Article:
Wednesday, June 8, 2016
Further in Fifty
On October 2, Clarence Wallace was sworn in as B.C.'s first lieutenant governor, succeeding Charles Arthur Banks.
October 2, 1950 was also the day that the comic strip Peanuts appeared.
Captain "Gerry" Lancaster wrote a history of the port of Vancouver, reported the Province newspaper on November 8, 1950. That recorded history can be found at the Vancouver Public Library, call number NW 387.1 L24p.
Also in November, Surrey residents, Sargit Singh and Bob Bose, won the Canadian championship in potato judging at the Royal Winter Fair in Toronto.
1950 was also the year that the Japanese were allowed to return to Vancouver.
Hugh Pickett and his partner Holly Maxwell took over the management of Famous Artists Ltd in 1950. Pickett eventually bought out Maxwell and ran the company until 1982 when he sold it to Jerry Lonn of Seattle.
Irving House was purchase by the City of New Westminster in 1950. Formerly the residence of Captain Irvin and his family, the city turned the home into a historic centre. It is still being used as such today. (I will have to get out there this summer and write about it.)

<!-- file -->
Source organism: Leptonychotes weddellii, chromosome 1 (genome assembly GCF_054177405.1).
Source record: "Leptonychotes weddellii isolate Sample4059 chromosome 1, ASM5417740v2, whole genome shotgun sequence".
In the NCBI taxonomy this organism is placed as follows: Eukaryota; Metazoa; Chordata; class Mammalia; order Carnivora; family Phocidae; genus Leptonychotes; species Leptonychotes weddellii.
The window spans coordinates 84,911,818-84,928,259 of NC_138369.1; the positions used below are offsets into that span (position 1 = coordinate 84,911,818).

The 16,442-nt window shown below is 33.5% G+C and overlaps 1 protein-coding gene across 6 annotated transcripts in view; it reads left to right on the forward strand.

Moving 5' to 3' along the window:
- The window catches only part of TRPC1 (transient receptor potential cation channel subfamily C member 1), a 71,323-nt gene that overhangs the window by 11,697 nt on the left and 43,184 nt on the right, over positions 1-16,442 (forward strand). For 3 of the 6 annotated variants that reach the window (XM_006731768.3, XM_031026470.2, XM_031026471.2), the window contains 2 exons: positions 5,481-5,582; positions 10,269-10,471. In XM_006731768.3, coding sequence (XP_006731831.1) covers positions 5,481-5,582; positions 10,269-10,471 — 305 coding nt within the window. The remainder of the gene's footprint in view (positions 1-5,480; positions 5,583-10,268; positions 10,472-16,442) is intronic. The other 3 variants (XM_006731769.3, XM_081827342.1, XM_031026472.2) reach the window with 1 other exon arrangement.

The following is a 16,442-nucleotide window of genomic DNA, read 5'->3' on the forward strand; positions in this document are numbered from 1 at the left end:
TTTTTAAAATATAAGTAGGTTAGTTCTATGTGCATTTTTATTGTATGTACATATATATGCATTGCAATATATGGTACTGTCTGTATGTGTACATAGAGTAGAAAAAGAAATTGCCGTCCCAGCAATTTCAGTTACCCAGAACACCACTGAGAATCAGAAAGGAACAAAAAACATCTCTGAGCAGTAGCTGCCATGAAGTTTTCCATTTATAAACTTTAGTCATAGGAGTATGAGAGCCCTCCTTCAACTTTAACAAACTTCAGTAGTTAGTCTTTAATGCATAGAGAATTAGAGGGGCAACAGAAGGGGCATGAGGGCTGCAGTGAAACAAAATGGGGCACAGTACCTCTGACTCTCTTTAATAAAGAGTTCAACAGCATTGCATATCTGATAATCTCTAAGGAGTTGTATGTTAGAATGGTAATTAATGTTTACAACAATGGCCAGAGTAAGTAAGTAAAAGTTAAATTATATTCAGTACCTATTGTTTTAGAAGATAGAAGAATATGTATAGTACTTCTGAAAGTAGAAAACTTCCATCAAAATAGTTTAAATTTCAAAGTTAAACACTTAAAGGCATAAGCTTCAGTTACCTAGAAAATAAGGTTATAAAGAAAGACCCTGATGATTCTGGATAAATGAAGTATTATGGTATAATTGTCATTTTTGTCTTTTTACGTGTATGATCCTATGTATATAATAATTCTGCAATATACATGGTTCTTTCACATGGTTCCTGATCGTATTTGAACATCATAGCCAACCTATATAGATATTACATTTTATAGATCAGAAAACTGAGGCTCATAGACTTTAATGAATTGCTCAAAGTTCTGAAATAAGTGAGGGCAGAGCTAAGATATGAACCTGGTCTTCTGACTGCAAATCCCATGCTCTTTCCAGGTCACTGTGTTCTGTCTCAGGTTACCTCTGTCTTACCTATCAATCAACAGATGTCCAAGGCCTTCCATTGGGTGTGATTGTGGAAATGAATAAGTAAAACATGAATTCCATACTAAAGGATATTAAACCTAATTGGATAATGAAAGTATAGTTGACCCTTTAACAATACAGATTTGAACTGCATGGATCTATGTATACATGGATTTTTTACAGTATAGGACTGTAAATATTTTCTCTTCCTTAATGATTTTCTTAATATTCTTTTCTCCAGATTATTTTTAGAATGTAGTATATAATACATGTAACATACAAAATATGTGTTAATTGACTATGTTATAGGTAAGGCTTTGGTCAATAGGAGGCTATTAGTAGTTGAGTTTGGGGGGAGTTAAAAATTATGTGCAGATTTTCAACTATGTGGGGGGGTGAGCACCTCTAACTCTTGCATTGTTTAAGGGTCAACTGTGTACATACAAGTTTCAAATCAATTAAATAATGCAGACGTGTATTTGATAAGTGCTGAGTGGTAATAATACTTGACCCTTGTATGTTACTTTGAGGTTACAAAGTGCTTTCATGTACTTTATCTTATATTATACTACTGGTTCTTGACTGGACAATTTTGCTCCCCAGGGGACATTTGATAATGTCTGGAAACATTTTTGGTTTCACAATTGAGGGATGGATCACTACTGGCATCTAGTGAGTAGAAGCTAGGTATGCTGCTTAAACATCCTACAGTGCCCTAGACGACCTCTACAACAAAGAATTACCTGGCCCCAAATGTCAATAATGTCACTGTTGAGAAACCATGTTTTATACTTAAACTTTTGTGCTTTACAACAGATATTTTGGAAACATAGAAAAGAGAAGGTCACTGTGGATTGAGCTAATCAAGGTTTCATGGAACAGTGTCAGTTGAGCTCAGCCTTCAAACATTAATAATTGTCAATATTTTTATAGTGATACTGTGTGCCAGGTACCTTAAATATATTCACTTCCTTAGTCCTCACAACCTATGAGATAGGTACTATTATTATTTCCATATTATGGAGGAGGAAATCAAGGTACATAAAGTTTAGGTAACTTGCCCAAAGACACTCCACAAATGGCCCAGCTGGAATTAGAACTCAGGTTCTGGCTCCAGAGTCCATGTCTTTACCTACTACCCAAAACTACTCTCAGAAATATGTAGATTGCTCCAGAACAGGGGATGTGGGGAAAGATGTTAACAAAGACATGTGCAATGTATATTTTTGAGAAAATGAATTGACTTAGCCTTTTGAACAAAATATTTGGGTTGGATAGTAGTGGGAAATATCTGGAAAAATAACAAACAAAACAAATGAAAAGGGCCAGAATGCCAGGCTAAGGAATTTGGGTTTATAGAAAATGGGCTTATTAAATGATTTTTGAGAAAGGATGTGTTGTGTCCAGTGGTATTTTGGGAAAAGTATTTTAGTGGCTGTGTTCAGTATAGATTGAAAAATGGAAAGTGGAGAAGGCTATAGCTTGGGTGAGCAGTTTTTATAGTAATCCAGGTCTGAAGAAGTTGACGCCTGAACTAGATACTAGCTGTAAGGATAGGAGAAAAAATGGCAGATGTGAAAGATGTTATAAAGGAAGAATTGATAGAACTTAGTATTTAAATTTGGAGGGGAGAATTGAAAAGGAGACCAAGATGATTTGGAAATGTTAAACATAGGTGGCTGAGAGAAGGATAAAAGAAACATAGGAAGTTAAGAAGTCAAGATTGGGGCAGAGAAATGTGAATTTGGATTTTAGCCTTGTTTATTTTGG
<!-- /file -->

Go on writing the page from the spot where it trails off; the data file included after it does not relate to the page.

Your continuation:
1,200 homes were connected to the new, modern sewage plant in White Rock.
Surrey began having zoning problems as businesses, industry, farmers and residents started to see their interests colliding with others. It was necessary to establish a town planning committee at City Hall.
The Vancouver Sun established Camp Gates on Bowen Island for its paper carriers. It was named after the circulation manager, Herb Gates.
Thirteen kilometres of a double-lane road to the top of Mount Seymour was completed.
The first diesel train came to White Rock. The residents would set their watch by the three trains that arrived at 9 am, 1 pm and 9 pm.
The History of Metropolitan Vancouver website for the above information.
I hope you find the beauty around you.